The frustration came in generous helpings for the A’s on Saturday, and it went beyond R.A. Dickey’s dancing knuckleball.
Adding some bumbling defensive work to their hitting woes, the A’s fell 5-2 to the Toronto Blue Jays on Saturday afternoon at the Rogers Center. Oakland has now dropped three in a row, tying its longest losing streak of the season, after winning 11 of its previous 12.
Dickey (5-1) limited the A’s to five hits over 8 1/3 innings. Yoenis Cespedes homered in the second to briefly give the A’s the lead, but they didn’t cross home plate again until the ninth, when they threatened with a bases-loaded rally.
The A’s committed two errors to compound matters, with those mistakes contributing directly to two of Toronto’s runs.
The first two of this three-game series has been the story of two teams going in different directions. The Blue Jays are riding a five-game winning streak and have ascended to first place in the American League East.
The A’s still command the top spot in the A.L West, but they’re trying to recapture their mojo after this recent rough stretch.
Starting pitching report
For the third time in four starts, Jesse Chavez (4-2) couldn’t complete six innings. But the right-hander didn’t get much help from his defense. The Blue Jays scored their first run when Craig Gentry misplayed Melky Cabrera’s single to left. Speedy Anthony Gose was running from first on the pitch and wound up coming around to score.
Chavez made a mistake to start the bottom of the fifth, when he caught too much of the plate with an 0-2 breaking ball and Brett Lawrie smacked it for a solo homer and 2-1 Toronto lead. Then with runners on second and third and one out, Melky Cabrera hit a bouncer toward first that only should have scored one. But Brandon Moss couldn’t handle it cleanly, then had trouble picking it up off the ground and couldn’t complete his throw to Jesse Chavez covering first. The E-3 play scored two and gave Toronto a 4-1 lead.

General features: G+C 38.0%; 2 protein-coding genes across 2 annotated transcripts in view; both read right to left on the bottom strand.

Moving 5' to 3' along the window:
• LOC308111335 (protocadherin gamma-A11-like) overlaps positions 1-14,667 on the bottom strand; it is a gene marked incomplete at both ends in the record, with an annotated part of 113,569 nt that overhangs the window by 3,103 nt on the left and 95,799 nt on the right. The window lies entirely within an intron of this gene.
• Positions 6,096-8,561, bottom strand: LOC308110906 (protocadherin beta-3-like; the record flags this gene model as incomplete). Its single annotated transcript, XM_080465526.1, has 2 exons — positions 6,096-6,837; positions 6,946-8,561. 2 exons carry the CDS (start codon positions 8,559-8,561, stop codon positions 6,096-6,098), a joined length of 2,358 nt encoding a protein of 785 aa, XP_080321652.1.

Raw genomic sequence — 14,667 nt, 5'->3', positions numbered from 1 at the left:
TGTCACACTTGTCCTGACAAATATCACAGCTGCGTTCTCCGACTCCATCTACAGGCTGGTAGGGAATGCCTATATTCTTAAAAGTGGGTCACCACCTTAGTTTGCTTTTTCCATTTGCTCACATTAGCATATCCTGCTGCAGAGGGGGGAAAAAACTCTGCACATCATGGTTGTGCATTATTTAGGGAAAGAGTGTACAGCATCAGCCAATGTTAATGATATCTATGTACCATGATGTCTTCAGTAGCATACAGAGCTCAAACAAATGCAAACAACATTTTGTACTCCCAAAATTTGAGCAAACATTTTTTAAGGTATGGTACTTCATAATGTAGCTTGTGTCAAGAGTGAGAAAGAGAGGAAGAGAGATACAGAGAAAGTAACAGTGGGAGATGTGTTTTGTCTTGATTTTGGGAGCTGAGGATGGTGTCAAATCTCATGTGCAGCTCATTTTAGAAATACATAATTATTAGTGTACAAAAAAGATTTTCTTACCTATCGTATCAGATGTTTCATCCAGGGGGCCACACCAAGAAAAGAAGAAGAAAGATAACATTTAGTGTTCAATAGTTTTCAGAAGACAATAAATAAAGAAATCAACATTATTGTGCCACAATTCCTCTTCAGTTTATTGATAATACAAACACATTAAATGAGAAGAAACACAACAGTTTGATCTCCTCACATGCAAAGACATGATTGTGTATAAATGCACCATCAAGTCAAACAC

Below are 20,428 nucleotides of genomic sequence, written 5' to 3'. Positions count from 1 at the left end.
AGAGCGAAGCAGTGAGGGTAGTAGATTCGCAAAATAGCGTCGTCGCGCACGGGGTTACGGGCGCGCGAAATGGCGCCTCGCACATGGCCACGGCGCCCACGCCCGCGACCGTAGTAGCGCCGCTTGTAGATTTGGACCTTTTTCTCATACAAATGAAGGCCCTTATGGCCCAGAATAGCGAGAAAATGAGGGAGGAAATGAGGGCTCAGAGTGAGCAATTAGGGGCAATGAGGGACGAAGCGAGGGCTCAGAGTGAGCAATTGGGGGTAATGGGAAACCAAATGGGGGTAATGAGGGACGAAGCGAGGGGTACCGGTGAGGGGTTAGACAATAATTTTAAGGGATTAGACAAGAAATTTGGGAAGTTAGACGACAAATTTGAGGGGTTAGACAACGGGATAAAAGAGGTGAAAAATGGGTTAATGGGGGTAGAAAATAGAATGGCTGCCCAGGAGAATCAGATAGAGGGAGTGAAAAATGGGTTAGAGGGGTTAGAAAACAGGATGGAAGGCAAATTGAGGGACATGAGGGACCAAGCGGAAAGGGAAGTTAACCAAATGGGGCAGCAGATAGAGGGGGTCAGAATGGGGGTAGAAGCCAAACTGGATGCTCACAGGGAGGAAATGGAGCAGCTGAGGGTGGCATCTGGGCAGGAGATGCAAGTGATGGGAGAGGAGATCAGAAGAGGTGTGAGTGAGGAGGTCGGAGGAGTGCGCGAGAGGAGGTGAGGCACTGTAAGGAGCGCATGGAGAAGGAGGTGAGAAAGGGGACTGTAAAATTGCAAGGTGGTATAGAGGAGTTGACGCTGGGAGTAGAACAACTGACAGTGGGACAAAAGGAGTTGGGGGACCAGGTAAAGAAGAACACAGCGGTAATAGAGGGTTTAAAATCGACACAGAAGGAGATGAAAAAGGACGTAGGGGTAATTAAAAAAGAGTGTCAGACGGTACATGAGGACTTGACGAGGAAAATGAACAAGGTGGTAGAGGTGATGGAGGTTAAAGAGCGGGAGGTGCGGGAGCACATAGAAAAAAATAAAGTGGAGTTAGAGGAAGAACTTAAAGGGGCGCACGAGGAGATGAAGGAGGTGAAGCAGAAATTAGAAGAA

Chavez gave up four runs (two earned) on eight hits over 5 1/3 innings.
Jeff Francis made his A’s debut, throwing a scoreless bottom of the eighth. Fernando Rodriguez handled 1 2/3 innings in relief of Chavez and gave up one run.
At the plate
The A’s made noise in the top of the ninth, down by four. They loaded the bases with one out and forced Jays manager John Gibbons to go to his bullpen twice. But with the bases full, reliever Brett Cecil coaxed Jed Lowrie into a fly out that scored Josh Donaldson to make it 5-2. But with runners on first and second, Alberto Callaspo chased a 3-2 pitch out of the strike zone to end it.
Oakland managed just six hits, giving them 29 over the past five games, an average of 5.8 per game. They’re averaging just 2.4 runs over that five-game period.
Cespedes homered and tripled in his first two at-bats and finished just a double shy of the cycle in his three-hit day.
In the field
Sound defense has been a hallmark of the A’s over the past couple of weeks, but they hurt themselves with their glove work in this one. Moss’ misplay hurt as did Gentry’s, and Eric Sogard -– playing short with Jed Lowrie getting the day off -– could have been charged with an error when Adam Lind’s hard shot got past him in the sixth.
Drew Pomeranz (4-1, 0.94) matches up against J.A. Happ (3-1, 4.37) as the A’s and Jays wrap their series with a 10:07 a.m. game Sunday.